Former cantaloupe growers, brothers Eric and Ryan Jensen, owed $26,368 in restitution imposed by the U.S. District Court in Denver when they decided to work off their debt by helping with a family hemp growing operation.
Their time as cantaloupe growers in Southwest Colorado did not go so well when Listeria contaminated their crop, resulting in 33 deaths and scores of illnesses.
The brothers on, Jan. 30, 2014, each pleaded guilty to counts of introducing, aiding and abetting the adulterated food into interstate commerce. Magistrate Judge Michael E. Hagarty sentenced each to six months home detention and five years probation.
Just as the Jensens were looking for their next jobs, Congress passed the 2014 Farm Bill allowing cultivation of hemp for research purposes and encouraging state “pilot programs.” Colorado enlisted early, becoming one of the nation’s leading hemp producers. The THC limit for industrial hemp is 0.3 percent. If a crop exceeds the ceiling, the Colorado Department of Agriculture will destroy it. Industrial hemp is different than medicinal or recreational marijuana and therefore subject to different regulations.
The Jensen’s hemp farm, actually owned by Eric’s son, is just 10 miles from the Kansas-Colorado border at Holly, CO. In January 2017, Fed-Ex picked up 300 pounds of boxed hemp at the Jensen farm. It was bound for California, another state involved in the new era of the hemp industry.
But the shipment did not immediately go west to California, it went east to a Fed-Ex warehouse in Liberal, KS. Kansas is not moving as quickly on hemp as Colorado and California. Only recently has Kansas been conducting industrial hemp research.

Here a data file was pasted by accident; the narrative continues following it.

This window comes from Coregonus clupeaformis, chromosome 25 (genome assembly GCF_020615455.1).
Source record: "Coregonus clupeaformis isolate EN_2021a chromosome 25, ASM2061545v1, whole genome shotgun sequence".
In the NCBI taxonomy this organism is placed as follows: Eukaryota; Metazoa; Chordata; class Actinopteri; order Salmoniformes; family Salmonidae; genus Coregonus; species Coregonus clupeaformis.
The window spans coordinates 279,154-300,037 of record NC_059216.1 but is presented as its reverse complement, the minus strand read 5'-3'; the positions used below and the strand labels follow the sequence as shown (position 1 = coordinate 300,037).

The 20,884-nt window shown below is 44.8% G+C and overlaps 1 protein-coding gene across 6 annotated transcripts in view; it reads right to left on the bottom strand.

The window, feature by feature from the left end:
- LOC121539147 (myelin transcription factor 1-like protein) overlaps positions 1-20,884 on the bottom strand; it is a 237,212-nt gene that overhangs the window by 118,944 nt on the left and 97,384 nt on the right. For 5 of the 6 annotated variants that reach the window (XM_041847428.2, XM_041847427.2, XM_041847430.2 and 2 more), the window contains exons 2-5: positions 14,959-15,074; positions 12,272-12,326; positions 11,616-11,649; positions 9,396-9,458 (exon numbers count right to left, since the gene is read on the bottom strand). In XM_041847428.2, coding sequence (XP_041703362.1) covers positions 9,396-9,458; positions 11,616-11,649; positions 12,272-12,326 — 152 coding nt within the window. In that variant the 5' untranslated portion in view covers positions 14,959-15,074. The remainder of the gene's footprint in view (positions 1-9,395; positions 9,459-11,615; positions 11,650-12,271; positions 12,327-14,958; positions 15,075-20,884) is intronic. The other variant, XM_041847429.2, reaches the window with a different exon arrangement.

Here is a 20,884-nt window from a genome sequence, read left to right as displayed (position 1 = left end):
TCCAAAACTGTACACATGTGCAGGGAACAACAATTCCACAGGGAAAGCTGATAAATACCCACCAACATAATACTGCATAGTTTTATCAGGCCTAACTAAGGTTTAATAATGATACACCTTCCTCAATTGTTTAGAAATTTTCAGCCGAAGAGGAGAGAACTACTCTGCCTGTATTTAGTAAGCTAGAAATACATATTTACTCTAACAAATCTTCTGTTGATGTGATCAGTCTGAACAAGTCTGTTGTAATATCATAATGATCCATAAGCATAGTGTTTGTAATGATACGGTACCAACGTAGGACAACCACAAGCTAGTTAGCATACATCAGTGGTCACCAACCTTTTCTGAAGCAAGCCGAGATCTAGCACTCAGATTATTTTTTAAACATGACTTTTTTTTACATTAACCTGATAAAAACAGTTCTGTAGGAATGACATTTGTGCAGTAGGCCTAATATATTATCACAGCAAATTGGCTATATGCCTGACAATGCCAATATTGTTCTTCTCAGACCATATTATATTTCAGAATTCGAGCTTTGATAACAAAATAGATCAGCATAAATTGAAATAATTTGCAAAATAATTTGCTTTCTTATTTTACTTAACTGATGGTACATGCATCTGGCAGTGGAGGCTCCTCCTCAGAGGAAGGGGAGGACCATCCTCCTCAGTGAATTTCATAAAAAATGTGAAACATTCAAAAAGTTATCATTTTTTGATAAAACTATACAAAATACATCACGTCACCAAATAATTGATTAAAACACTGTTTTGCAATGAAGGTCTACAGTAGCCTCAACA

At the FedEx warehouse, some employees reportedly called the Kansas Highway Patrol after “smelling marijuana,” The state patrol seized the shipment.
The seized shipment put industrial hemp farmers who are promoted by Colorado in fear of being arrested in neighboring Kansas. Kansas officials tried to extradite Eric Jensen and failed. They did no go after Ryan.
But the Kansas prosecutor for Seward County did charge the brothers in January 2019 with four felonies including distributing marijuana and possession of marijuana with intent to distribute.
The Jensen brothers are far from the first industrial hemp growers to get caught in the transition that’s occurring. The U.S. Department of Agriculture in May ruled that states may not interfere with the interstate transport of industrial hemp.
The Jensen’s shipment included documentation that the hemp contained less than 0.3 percent THC. But that did not stop Kansas Patrol Lt. Josh Biera from seizing it because “there was an extremely strong odor of marijuana coming from each of the boxes.”
Van Hampton, the Dodge City attorney representing Eric Jensen, wants to get the seized hemp tested. But Seward County Judge Clint Peterson won’t hold a hearing on the motion to even consider a testing order.
The only sanctioned lab in Kansas for such a test is also dragging its feet.
The Kansas Department of Agriculture (KDA) doesn’t want to be involved with a criminal case. And, Kade Goodwin, the assistant prosecuting attorney, does want to ship a sample to another state or third-party lab. He thinks the KDA needs to be more cooperative.
At the moment, it a stalemate. Without testing Kansas cannot prove its charges but neither can the Jensens prove their case.
In their earlier brush with the law, the deadly Listeria outbreak occurred because of multiple failures at Jensen Farms. The U.S. Food and Drug Administration found Jensen Farms suffered from a “general lack of awareness of food safety principles.”
The deadly Listeria outbreak involved 33 deaths and one miscarriage. The 147 confirmed Listeria patients were spread across 28 states. And, 143 of the victims required hospital treatment. The Jensen brothers and others in their distribution network recalled thousands of fresh cantaloupe.
The Jensen brothers grew cantaloupe near the Kansas-Colorado border, outside of the Rocky Ford cantaloupe growing area in the Arkansas River Valley.
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